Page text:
Insulin and Leptin Resistance With Hyperleptinemia in Mice Lacking Androgen Receptor

  1. Hung-Yun Lin,
  2. Qingquan Xu,
  3. Shuyuan Yeh,
  4. Ruey-Sheng Wang,
  5. Janet D. Sparks and
  6. Chawnshang Chang
  1. University of Rochester Medical Center, the George Whipple Laboratory for Cancer Research, Departments of Pathology and Urology, and the Cancer Center, Rochester, New York
  1. Address correspondence and reprint requests to Chawnshang Chang, PhD, Departments of Pathology, Urology, Radiation Oncology, and the Cancer Center, 601 Elmwood Ave., Box 626, Rochester, NY 14642. E-mail: chang{at}


Epidemiological evidence suggests that sex differences exist in type 2 diabetes. Men seem to be more susceptible than women to the consequences of obesity and sedentary lifestyle, possibly because of differences in insulin sensitivity and regional body fat deposition. Thus, lacking androgen receptor (AR) in male individuals may promote insulin resistance. To determine whether lacking AR in male individuals contributes to in vivo insulin resistance, an AR knockout model (AR−/y) was used to study the correlation between AR and insulin resistance. Progressive reduced insulin sensitivity and impaired glucose tolerance were seen in AR−/y mice with advancing age. Aging AR−/y mice displayed accelerated weight gain, hyperinsulinemia, and hyperglycemia, and loss of AR contributes to increased triglyceride content in skeletal muscle and liver. Leptin is higher in serum of AR−/y mice. Treatment with exogenous leptin fails to stimulate weight loss in AR−/y mice in advanced age, suggesting leptin resistance in the AR−/y/ mice. Exogenous dihydrotestosterone replacement fails to reverse the metabolic abnormalities and insulin resistance in AR−/y mice. Our in vivo studies demonstrate that androgen-AR plays key roles in the development of insulin and leptin resistance, which may contribute to the development of type 2 diabetes and cardiovascular disease.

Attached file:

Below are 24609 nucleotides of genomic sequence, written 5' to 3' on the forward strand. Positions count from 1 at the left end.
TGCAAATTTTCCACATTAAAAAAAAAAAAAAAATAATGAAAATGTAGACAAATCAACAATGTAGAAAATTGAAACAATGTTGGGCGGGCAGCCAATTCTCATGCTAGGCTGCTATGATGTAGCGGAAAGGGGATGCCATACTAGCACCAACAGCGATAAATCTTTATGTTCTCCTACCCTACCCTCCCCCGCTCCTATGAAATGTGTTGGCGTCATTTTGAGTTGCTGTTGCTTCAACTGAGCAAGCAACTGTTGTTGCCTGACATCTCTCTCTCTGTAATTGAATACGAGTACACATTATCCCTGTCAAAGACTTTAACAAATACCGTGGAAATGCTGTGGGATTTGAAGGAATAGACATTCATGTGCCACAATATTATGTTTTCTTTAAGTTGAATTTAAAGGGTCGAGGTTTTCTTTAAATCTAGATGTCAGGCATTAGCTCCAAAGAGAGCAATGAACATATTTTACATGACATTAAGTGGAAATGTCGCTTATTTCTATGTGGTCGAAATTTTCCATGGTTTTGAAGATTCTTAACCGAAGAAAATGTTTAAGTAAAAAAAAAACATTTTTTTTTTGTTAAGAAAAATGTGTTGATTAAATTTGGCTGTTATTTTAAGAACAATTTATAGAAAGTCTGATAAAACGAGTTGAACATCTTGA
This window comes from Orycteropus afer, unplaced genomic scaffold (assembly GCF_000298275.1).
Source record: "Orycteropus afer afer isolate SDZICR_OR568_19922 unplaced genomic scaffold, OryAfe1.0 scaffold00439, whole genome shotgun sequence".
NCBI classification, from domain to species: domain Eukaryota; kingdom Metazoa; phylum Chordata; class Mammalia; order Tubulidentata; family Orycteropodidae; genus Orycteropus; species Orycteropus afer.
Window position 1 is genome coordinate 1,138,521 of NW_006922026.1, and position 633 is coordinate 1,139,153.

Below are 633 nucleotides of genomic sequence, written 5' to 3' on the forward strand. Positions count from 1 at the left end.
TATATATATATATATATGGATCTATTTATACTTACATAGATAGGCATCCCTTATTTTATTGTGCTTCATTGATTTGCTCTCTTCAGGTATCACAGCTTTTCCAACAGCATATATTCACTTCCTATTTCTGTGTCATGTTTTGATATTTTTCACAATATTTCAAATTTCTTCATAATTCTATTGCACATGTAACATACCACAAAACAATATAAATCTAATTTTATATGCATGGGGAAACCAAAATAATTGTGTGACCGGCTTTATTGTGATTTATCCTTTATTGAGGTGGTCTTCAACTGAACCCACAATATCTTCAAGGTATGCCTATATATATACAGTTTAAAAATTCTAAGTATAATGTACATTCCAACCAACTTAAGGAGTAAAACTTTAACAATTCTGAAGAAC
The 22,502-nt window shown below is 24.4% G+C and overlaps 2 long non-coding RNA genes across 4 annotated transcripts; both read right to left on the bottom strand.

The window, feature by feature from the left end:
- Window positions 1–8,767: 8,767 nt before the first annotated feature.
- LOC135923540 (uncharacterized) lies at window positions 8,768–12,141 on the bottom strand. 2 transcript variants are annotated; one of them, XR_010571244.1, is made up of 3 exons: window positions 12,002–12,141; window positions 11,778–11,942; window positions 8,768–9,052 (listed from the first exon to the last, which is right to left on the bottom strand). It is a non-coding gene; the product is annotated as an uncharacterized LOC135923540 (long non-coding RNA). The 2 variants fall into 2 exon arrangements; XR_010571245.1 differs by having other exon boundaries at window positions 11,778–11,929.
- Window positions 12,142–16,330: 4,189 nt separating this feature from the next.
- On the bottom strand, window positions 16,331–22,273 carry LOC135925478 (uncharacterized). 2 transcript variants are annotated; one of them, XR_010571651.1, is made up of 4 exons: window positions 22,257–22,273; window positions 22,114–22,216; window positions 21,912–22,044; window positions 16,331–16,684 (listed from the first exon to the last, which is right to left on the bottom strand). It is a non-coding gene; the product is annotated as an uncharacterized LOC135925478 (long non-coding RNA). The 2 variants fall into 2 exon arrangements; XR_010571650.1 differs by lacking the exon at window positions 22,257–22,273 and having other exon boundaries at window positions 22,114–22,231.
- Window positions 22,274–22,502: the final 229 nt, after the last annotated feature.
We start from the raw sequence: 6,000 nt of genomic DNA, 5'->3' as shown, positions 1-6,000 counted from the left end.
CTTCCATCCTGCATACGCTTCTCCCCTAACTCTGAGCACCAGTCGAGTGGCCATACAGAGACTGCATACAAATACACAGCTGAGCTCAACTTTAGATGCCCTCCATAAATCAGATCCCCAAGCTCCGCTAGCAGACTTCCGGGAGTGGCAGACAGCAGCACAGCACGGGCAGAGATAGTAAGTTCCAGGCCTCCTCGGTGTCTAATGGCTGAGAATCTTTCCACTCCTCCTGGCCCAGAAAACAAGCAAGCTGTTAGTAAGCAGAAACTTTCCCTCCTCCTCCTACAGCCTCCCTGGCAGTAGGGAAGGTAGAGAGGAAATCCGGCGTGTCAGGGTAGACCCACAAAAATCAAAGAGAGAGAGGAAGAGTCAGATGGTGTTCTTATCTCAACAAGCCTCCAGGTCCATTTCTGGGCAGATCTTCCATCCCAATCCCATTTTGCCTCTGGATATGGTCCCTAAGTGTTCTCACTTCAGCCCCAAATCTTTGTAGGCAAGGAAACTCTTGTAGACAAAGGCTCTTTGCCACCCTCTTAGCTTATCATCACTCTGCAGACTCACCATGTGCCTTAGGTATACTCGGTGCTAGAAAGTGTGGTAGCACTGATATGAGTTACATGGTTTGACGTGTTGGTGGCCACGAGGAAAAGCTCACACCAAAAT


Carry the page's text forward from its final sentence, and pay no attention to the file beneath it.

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    • Accepted February 28, 2005.
    • Received June 24, 2004.
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